If you have stuck with me this long you will no doubt wonder what this has to do with a new cd I received from San Francisco last week. To cut a long review short, this is a “toy revolver in a box” cd. When I listened to this disc it took me back to that perfect day so many years ago. The atmospheric and intimate songs and dialogue that inhabit this recording reminded me of how a person’s intensely personal experiences always become a part of them and how they can resonate within for years and years. They affect you and they change you. Listening to the stories and songs on this disc remind you of your own stories (good or bad) and the listening experience becomes a truly palpable one. In the end the disc is almost entirely familiar because of the way it makes you feel. Listening to this disc is why I remembered my Christmas story and why it affects me to this day.
The Lightning Bug Situation is the nom de plume of San Francisco guitarist and songwriter Brian Miller. His latest album, A Leaf; A Stream is a intensely delicate collection of pop songs ranging in subject from the birth of his daughter (Message to Myself After Franny Was Born) to the death of a beloved family pet (Topher's Last Song). The tunes are interspersed with spoken heartfelt interstitials featuring the voices of his immediate family. A recent review likened the results to a Roger Waters recording were he an indie artist. Accurate to a thematic extent but this one is entirely unique. The results, quite unlike anything else you will hear this year.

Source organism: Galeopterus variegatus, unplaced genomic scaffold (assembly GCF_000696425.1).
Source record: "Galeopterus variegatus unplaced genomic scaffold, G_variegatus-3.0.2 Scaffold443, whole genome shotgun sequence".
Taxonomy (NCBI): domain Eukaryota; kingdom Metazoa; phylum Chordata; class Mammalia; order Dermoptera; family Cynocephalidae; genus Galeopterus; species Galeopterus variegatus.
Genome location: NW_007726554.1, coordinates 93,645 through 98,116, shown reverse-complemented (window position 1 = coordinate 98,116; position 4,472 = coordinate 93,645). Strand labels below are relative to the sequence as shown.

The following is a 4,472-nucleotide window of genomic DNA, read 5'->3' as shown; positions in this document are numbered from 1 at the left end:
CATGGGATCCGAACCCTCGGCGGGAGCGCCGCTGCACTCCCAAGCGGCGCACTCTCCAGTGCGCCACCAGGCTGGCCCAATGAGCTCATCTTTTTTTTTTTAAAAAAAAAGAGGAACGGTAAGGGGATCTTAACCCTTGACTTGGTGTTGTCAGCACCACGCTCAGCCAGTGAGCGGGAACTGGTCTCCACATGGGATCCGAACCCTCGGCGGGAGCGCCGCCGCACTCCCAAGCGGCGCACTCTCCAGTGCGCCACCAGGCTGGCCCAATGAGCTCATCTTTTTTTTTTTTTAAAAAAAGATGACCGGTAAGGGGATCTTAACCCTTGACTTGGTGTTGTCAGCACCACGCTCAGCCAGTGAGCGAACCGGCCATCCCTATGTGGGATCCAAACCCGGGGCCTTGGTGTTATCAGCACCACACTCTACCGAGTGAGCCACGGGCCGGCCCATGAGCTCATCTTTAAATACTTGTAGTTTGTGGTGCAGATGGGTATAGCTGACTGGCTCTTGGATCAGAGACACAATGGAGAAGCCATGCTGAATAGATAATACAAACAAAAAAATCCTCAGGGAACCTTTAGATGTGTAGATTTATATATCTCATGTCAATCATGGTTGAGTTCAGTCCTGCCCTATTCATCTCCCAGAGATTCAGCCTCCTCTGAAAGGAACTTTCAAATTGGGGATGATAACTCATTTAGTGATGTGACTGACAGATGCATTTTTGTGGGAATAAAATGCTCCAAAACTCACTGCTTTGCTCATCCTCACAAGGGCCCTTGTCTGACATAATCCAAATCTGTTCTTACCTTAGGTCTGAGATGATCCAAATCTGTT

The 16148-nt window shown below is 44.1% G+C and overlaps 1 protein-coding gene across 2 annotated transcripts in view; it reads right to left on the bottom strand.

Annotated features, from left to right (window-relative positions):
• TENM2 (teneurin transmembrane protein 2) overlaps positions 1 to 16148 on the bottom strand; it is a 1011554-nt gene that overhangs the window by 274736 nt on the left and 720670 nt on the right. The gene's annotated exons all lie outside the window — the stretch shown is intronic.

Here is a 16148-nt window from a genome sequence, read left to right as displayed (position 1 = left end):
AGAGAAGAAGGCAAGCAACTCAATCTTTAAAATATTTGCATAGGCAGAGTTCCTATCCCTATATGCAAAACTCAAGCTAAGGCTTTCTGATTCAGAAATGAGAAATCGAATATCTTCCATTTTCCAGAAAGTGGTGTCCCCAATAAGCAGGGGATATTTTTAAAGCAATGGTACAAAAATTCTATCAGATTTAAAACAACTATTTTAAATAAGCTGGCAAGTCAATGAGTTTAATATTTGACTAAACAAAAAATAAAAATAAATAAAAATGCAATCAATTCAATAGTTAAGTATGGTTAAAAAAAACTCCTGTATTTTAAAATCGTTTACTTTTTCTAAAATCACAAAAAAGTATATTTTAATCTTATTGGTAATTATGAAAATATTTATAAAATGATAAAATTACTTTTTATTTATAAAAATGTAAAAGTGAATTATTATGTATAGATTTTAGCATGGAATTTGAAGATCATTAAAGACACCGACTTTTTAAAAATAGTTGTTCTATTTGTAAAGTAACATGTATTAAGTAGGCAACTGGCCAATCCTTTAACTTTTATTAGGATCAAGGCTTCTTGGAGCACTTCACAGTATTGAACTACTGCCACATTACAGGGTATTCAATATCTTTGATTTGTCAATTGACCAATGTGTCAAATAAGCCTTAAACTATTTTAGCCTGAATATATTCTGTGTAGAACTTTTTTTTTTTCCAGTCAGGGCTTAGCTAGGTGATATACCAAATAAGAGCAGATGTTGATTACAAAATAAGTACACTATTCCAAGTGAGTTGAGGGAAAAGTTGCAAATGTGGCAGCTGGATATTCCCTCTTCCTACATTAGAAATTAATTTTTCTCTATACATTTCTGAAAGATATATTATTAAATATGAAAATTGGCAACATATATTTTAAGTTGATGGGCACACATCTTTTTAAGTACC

A Leaf; A Stream is a well tempered sounding record about life events; things that change you and things that go awry. Miller digs deep to recount the stories of his life and others; sometimes he remembers to laugh and other times he offers only a fuck you. It is through these stories that you remember your own. The effect is wholly one of a kind. If you have followed my reviews you will know that I like to walk and listen to new music. That nights’ walk was profound. Almost in tears twice this recording is affecting and deeply personal.
When so many recordings merely move your feet, this one will move your soul. The songs and stories on A Leaf; A Stream are intensely personal and as a result they breathe life back into your own stories. With unlikely song titles like Iraqi Man and Baby Daughter, 2007 and The Unhappy Robot Version of Me vs. Coldplay, this disc offers a listening experience that is unique and most unforgettable.
I urge you to seek this cd out. It is highly original and deeply moving. High praise perhaps but once in a while one leaves you awestruck and reminds you of that purple sunset thirty years ago.
PPPPP Highly Recommended
Buy A Leaf; A Stream.
Tuesday, October 2, 2007